Originally published in The Forestry Source, September 2013. © 2013, The Society of American Foresters.
Soil science may soon double the size of forest carbon sinks that foresters can manage.
The Importance of a Land Ethic in the Management of Private and Tenured Forestlands in British Columbia
In the last two issues, Silviculture Magazine has provided readers with two vividly contrasting perspectives on resource management of private forestland. In this article we provide a perspective on the stewardship of managed forests on private and tenured land from the perspective of a woodlot owner with a land ethic.
MPB killed lodgepole pine near Grande Prairie, Alberta. Photo credit Government of Alberta, Environment and Sustainable Resource Development.
In the Spring 2013 edition of “Silviculture”, John Betts made a compelling argument that British Columbia might be long past due for a forest inventory update. He also reasonably argued that before we embark on such an initiative, we should review and possibly revise our inventory goals, before we start measuring.
A community-owned sawmill in Quintana Roo, Mexico (photo credit: Reem Hajjar)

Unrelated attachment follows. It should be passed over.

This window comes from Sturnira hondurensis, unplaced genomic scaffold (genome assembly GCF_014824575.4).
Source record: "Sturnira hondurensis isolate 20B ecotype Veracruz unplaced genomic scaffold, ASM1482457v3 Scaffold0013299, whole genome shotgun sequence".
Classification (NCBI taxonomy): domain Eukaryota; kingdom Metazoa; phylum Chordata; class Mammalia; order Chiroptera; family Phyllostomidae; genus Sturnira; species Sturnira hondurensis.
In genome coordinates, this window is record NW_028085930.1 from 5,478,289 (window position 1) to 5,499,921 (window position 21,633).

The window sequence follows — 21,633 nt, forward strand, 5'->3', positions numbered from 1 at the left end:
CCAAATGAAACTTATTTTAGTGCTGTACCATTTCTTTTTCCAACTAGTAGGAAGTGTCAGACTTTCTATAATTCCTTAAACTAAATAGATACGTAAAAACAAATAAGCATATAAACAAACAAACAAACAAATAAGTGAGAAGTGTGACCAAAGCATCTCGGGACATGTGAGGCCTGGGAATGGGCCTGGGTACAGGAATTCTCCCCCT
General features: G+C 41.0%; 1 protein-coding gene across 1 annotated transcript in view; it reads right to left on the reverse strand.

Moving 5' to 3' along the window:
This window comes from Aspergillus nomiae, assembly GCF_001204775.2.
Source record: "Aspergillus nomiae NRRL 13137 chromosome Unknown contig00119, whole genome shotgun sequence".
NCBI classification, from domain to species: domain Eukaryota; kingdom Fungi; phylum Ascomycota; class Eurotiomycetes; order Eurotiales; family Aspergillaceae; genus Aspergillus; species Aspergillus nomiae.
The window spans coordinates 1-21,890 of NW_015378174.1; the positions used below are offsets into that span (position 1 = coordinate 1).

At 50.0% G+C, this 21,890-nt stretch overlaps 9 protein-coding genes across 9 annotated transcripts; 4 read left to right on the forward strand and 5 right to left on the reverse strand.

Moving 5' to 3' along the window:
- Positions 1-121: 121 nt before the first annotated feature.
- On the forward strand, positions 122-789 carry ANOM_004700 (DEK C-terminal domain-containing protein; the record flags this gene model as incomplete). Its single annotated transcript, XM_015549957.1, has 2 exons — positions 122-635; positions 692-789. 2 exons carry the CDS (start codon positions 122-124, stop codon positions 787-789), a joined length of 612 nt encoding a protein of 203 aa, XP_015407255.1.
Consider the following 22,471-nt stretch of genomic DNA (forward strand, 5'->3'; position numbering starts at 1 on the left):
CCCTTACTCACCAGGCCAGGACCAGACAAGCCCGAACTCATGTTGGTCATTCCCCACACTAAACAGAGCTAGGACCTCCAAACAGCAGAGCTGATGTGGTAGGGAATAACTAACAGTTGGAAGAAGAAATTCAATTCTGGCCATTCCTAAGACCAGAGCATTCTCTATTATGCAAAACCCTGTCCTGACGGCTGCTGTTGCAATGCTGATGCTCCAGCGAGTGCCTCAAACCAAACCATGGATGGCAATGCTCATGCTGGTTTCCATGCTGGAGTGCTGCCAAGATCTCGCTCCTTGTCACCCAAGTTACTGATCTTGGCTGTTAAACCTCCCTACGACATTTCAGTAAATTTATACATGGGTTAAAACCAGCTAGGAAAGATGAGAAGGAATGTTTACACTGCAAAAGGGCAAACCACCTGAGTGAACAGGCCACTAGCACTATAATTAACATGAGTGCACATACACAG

In a universe parallel to the one Rod Bealing describes in “Public Attention for Private Forests” (Silviculture Magazine, Spring 2013), the communities adjacent to lands regulated by the Private Managed Forest Land Act aren’t hearing “Howdy, neighbour.” They’re hearing, “Please look the other way while we rip the heart out of your tourism industry, ruin your drinking watershed, close down opportunities for permanent forest jobs, deliver the final blow to declining fish runs, convert forest land into real estate developments and intensify the impacts that climate change will have on your liv
There has been much talk recently about the management of public forests in British Columbia. An article from the Private Forest Landowners Association gives their perspective of the ongoing critique of private forest management and makes a case for why private forests can be considered a success story.
In a province where 95% of the land is publicly owned, it’s not surprising misinformation persists about the policies and programs in place to ensure the responsible stewardship of the roughly 2% of B.C. that is privately owned forest land.
As the MPB moves increasingly northward toward Yukon, the Forest Management branch continues to assess the risk of infestation and take proactive measures to stay on top of the very real MPB threat. Learn about what actions have been taken so far and what forest health results are coming in from the field.
Getting Ahead of the Mountain Pine Beetle in Yukon